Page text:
Dress in Layers
Dress in Layers
Dress in Layers
Dress in Layers
Dress in Layers

3 Steps Towards a Safer Workplace in the Winter

Dec. 26, 2018
Position your employees to be proactive in adverse weather conditions.

Last year alone, there were 2.8 million nonfatal workplace injuries reported across all industries, according to the U.S. Bureau of Labor & Statistics. As winter approaches, manufacturing companies must take proactive steps to prevent workplace injuries commonly associated with worsening weather conditions like extreme snowfall, ice and sleet.

Here are some of the most common workplace injuries and illnesses that occur during the winter months.

  • Slips, trips and falls. Rain, snow and ice commonly cause falls, so it’s important to keep walkways, entrance ways and stairways clear of these hazards.
  • Driving and motor vehicle collisions. Employees who drive for business purposes can be seriously injured or killed in auto accidents caused by icy roadways and decreased visibility.
  • Hypothermia and frostbite. Hypothermia and frostbite result from extreme-cold exposure, and both can have long-lasting effects.

On the path to a company’s safety maturity, improvements are most effective when driven by the organization’s leadership to enable a safe workplace for employees by encouraging open communication and ensuring job tasks are specific to the workforce capabilities. Following are three ways to empower your employees and create a safer workplace this winter.

1. Position New Hires for First-Day Success

Think back to your first day on the job. It can be an exciting yet nerve-wracking time, and employees who don’t know how to do something may be inclined to nod their heads anyway, assuming they’ll figure out the rest later. But unfamiliarity with operations, combined with a desire to please, can quickly result in employees getting in over their heads.

When new hires come on board, be sure to emphasize the importance of taking precautions, following safety protocols and using common sense while getting acclimated. Encourage them to question everything right from the beginning.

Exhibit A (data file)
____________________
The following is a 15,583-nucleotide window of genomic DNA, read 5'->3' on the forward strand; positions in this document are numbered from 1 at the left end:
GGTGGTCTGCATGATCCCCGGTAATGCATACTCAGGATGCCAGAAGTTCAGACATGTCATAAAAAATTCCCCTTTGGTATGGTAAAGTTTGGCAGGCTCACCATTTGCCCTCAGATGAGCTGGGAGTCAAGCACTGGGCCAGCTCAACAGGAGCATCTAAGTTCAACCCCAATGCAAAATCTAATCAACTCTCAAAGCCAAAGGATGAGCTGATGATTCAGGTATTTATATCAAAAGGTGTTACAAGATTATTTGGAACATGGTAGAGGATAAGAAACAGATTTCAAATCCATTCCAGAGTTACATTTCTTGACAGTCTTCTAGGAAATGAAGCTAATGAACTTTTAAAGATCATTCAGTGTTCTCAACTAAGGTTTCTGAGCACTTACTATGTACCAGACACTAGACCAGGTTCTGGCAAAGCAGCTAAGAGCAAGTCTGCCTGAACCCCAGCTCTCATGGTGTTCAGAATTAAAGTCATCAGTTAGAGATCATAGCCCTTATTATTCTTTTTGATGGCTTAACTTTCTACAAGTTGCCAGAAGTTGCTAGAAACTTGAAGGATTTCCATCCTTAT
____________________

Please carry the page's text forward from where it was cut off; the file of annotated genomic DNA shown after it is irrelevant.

2. Encourage Staff to Speak Up

Provide an environment built on empowerment and education. That way, employees won’t feel nervous sharing safety concerns with management.

Communicate to your team the importance of staying alert and watching out for one another when working outdoors. You should also emphasize that no retaliatory actions will be taken against employees for speaking up, according to their rights under OSHA law.

Safety needs to come first, no matter what.

3. Stick to Specialties, Even when Short-Staffed

Between aggressive production schedules and absences due to illness or vacation, which are common during the winter months, your operation may be overworked and short-handed at times. Make sure you have a clear understanding of all your employees’ areas of expertise and develop a contingency plan ahead of time to account for unplanned absences in key areas.

As we enter the harsh winter months, keep in mind a successful operation is only possible when workplace safety is embedded in your business strategy. Prepare a monthly safety meeting and address safety weaknesses that your staff can aim to improve. Don’t wait until a catastrophic injury occurs to get serious about safety.

Keep these guidelines in mind, and you’ll be well on your way to a safer and more productive workplace this winter season and every season thereafter. 

Corey Berghoefer is senior vice president of risk management & insurance with Randstad US (www.randstadusa.com), one of the largest staffing firms in the world.

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